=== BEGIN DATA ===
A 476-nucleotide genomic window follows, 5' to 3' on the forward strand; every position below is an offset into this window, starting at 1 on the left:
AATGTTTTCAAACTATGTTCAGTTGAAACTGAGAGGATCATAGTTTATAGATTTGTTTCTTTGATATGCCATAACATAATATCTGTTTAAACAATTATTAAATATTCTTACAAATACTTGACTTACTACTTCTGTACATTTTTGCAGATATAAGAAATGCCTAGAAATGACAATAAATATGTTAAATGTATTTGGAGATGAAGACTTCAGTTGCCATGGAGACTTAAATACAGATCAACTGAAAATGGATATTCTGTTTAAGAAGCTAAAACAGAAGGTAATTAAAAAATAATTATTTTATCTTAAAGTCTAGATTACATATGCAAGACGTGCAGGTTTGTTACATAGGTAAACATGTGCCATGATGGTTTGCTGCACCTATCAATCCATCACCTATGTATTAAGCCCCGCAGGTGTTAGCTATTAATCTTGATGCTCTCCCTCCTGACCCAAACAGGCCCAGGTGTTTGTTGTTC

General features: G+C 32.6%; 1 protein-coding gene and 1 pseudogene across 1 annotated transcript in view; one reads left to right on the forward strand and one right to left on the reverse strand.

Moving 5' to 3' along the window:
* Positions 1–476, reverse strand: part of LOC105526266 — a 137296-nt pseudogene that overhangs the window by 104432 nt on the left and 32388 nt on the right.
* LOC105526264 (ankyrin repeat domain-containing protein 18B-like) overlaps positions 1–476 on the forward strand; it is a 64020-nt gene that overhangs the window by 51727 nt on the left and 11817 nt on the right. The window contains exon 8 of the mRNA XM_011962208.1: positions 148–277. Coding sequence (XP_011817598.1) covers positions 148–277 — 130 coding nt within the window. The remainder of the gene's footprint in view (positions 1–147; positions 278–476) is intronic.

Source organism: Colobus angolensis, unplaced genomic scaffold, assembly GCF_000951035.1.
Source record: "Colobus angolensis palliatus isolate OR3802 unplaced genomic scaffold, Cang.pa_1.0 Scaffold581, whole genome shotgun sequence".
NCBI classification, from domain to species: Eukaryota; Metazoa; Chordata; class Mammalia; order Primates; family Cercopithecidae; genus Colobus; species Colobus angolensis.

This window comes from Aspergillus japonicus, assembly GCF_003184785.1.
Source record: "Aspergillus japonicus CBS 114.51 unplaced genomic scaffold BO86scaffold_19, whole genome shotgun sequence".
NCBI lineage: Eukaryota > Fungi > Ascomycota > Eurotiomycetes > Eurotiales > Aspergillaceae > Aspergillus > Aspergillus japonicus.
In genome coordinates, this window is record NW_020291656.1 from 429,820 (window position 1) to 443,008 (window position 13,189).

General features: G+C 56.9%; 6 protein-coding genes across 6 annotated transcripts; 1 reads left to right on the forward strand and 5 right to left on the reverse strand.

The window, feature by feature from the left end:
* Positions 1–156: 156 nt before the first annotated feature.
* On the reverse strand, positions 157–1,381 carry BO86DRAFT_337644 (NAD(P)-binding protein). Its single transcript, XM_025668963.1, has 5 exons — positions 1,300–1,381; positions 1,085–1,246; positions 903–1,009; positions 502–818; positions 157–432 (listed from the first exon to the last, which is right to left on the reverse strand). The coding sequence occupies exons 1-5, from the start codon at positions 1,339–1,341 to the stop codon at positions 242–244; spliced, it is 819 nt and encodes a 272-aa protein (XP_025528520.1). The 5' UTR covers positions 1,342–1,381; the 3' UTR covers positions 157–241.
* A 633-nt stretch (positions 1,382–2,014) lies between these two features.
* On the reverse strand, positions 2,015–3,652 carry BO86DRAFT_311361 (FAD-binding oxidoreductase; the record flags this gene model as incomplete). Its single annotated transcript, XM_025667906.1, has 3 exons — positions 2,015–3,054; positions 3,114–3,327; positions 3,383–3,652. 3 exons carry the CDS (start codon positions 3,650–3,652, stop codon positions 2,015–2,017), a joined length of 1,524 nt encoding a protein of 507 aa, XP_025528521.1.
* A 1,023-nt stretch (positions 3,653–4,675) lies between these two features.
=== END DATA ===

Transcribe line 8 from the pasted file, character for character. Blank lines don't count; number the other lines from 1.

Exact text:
Source record: "Colobus angolensis palliatus isolate OR3802 unplaced genomic scaffold, Cang.pa_1.0 Scaffold581, whole genome shotgun sequence".